High School Associations vs. the press - round 3
Earlier this year, it was Wisconsin and Louisiana newspeople who were grousing and rattling sabres about high school sports association rules in their states giving pretty much exclusive photo coverage to a company the association hired.
Now, a similar situation has boiled over into the courts in Illinois. That state's press association has sued that state's high school sports association to block new association rules limiting media use of photos from games and other events.
The restrictions sound like the usual: Use of photos only in the paper, not on Web sites or other products. Limit on video footage, and again, no Web.
According to the story from the Bloomington Pantagraph (a great newspaper name) via the Media Info Center, the press association says that allowing one private party unrestricted access while restricting the news media violates the equal protection clause of the Illinois Constitution.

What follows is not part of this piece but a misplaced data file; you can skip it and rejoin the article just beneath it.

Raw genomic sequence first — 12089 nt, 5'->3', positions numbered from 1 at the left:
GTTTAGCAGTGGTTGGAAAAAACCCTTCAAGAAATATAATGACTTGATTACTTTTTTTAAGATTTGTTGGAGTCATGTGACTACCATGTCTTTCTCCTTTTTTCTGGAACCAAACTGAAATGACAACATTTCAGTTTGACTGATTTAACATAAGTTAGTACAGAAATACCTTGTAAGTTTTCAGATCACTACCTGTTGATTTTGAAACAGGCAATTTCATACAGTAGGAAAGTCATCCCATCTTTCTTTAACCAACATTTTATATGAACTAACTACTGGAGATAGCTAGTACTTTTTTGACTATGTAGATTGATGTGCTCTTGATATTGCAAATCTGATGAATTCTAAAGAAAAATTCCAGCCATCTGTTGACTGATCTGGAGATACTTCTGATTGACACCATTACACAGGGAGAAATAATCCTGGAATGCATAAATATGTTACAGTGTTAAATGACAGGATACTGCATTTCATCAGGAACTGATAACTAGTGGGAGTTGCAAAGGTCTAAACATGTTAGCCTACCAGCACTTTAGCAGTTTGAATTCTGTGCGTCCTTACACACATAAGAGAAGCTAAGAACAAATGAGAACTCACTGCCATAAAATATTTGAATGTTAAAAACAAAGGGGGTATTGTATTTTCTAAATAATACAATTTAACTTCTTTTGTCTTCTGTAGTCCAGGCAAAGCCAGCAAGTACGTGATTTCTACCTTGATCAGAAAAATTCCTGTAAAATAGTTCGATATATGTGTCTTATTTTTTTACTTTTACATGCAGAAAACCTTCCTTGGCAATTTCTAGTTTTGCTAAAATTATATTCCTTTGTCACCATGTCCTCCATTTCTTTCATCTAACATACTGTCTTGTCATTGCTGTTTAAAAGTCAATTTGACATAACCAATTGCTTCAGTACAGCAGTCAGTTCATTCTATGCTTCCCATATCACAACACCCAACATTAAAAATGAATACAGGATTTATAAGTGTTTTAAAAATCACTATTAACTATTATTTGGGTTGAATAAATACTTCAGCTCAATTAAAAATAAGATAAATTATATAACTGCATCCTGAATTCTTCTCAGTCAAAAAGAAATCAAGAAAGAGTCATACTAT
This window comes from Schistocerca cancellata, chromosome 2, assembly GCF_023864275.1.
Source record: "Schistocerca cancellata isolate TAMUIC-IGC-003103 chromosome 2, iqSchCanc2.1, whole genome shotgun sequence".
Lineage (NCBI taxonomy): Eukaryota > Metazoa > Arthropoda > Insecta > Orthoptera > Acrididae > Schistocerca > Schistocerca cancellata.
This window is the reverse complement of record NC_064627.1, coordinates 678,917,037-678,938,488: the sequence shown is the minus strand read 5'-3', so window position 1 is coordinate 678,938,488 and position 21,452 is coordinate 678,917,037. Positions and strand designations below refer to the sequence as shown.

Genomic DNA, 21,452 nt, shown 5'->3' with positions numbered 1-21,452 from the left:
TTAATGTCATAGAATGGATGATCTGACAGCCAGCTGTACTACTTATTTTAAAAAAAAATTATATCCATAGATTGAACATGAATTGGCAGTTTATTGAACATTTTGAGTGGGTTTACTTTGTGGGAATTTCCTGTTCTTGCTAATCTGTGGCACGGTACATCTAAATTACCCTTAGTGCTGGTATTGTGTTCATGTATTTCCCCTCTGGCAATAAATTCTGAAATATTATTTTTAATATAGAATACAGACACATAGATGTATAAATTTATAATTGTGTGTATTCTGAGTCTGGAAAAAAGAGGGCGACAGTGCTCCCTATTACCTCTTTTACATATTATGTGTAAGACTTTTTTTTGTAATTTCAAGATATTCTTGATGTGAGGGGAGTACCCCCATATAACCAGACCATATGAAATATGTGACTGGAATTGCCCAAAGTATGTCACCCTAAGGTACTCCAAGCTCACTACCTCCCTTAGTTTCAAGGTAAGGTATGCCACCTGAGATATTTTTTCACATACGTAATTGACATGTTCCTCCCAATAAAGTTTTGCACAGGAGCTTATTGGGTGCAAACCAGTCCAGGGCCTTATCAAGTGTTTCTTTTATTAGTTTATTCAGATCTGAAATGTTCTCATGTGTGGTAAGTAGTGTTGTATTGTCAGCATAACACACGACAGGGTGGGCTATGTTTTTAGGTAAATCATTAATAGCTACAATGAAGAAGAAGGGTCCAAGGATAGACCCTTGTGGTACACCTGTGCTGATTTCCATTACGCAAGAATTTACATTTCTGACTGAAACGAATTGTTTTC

Good luck with that. Do you find it a touch ironic, as I do, that at the same time industry leaders like the AP's Tom Curley are preaching we've got to treat this like a business, we still go around trying to tell other businesses (and yes, that's what the high school associations, like any sports groups today, are) that they should give away their stuff so that we can make money off it in any way we choose?
And then there's this: While a press association victory there might embolden others, with that legal theory it's going to be limited to Illinois (and perhaps other states with similar clauses where such a ruling would have no force of law but might be used to persuade). I wish someone would make the argument that schools are public institutions and that they don't shed that by creating their own private club so they can be members. But I'm no lawyer, so maybe that's a dead end.